Black Holes: New Horizons
Sean Alan Hayward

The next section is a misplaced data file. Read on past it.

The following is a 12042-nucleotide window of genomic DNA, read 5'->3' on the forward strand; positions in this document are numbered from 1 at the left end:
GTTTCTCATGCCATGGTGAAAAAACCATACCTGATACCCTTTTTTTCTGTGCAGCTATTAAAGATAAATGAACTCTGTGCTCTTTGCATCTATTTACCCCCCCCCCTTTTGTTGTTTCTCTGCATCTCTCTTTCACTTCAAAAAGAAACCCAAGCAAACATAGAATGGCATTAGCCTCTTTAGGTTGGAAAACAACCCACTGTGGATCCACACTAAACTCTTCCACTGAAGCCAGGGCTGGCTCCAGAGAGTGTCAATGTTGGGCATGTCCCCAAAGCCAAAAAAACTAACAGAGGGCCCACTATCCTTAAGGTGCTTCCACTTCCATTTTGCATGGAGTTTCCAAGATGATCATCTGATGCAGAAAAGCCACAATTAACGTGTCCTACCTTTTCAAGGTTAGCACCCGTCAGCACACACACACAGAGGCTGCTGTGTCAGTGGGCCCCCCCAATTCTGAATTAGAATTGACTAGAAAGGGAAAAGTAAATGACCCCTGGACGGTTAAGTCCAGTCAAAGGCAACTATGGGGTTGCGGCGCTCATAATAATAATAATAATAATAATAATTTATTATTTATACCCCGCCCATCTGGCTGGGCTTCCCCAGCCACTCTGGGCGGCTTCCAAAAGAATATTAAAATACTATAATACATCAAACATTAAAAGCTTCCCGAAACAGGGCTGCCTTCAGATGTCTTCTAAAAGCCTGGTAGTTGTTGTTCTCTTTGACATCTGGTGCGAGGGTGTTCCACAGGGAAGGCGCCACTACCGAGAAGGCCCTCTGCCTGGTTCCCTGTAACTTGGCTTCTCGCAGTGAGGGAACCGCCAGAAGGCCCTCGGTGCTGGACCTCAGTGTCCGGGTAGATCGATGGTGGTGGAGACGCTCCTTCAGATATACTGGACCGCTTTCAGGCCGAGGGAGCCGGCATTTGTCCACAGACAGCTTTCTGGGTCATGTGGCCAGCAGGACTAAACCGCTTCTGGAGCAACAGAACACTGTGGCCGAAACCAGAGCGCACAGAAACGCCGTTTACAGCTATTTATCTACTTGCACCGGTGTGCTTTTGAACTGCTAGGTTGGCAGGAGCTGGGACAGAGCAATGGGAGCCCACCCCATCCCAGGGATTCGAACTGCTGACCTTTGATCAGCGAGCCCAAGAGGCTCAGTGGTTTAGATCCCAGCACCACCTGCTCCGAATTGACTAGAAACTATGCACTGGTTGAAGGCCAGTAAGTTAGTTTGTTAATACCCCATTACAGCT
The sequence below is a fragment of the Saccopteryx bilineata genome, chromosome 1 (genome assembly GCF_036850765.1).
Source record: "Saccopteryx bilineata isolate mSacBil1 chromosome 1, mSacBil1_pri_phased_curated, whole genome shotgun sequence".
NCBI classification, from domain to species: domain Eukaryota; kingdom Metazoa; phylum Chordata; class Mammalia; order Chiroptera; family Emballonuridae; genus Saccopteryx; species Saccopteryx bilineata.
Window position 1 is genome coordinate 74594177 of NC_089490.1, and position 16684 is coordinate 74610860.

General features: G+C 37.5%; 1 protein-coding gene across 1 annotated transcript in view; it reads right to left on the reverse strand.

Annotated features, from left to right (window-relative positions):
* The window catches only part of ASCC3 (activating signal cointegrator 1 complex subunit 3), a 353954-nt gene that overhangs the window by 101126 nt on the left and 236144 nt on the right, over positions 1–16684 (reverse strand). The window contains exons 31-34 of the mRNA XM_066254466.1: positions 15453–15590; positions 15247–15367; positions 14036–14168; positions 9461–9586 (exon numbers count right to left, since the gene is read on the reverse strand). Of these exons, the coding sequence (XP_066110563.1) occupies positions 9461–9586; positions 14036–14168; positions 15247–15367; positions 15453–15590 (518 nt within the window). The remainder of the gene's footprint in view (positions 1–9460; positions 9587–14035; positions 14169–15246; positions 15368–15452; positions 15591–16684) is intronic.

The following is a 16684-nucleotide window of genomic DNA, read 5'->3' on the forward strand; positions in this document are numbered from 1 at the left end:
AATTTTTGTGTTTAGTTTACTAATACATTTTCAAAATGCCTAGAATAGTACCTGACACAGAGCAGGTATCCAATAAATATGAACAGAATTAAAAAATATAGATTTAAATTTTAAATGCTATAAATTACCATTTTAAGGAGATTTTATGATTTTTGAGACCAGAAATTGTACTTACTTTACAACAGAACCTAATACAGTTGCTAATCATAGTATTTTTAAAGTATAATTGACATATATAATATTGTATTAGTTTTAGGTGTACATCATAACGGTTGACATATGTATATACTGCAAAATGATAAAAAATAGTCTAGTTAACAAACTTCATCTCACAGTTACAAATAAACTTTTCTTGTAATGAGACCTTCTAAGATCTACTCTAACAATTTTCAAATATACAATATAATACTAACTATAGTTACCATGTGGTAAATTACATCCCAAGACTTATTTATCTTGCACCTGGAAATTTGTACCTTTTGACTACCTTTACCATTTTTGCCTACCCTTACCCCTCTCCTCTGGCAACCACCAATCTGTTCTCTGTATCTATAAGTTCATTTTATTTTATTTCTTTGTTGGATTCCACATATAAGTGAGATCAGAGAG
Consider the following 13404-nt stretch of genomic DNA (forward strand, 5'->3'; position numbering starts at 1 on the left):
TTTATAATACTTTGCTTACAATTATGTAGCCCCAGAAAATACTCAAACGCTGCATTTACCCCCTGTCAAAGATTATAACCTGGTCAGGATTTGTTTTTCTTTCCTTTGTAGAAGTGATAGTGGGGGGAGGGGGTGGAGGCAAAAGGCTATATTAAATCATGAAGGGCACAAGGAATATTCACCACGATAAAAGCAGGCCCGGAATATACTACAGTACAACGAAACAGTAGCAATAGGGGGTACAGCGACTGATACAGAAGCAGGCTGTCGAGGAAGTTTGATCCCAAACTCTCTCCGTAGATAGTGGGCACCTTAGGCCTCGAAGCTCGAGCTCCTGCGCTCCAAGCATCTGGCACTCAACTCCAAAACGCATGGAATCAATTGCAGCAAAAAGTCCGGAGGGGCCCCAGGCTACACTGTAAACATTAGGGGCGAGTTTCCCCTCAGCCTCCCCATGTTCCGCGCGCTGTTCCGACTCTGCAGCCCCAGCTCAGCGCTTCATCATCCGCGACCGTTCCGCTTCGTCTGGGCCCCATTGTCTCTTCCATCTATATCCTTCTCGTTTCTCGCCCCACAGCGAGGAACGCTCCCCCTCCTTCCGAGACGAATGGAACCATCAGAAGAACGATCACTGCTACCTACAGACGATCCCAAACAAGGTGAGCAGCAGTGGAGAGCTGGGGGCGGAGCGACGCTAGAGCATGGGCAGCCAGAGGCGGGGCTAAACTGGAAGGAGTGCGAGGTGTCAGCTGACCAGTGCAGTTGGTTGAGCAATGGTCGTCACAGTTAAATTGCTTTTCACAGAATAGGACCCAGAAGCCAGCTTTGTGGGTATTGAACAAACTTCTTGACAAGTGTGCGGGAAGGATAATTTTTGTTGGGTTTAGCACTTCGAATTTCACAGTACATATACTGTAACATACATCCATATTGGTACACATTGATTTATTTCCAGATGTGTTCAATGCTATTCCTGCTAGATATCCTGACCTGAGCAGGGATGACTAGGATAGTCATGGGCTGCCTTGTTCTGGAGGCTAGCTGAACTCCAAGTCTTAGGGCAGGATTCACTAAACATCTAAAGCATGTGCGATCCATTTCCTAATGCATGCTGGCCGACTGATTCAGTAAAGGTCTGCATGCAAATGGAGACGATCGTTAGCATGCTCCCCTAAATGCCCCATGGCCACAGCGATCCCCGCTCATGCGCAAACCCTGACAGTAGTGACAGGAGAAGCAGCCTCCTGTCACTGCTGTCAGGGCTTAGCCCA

Black holes, once just fascinating theoretical predictions of how gravity warps space-time according to Einstein's theory, are now generally accepted as astrophysical realities, formed by post-supernova collapse, or as supermassive black holes mysteriously found at the cores of most galaxies, powering active galactic nuclei, the most powerful objects in the universe. Theoretical understanding has progressed in recent decades with a wider realization that local concepts should characterize black holes, rather than the global concepts found in textbooks. In particular, notions such as trapping horizon allow physically meaningful quantities and equations, describing how a black hole evolves. This has led to discoveries in fields as diverse as classical and numerical general relativity, differential geometry, thermodynamics, quantum field theory, and quantum gravity. There is heretofore no one volume which covers all the main aspects, so this volume collects together summaries and recent research, each chapter written by an expert or experts in a given field. This is intended for readers at a graduate level upwards, who wish to learn about the wide range of research concerning black holes.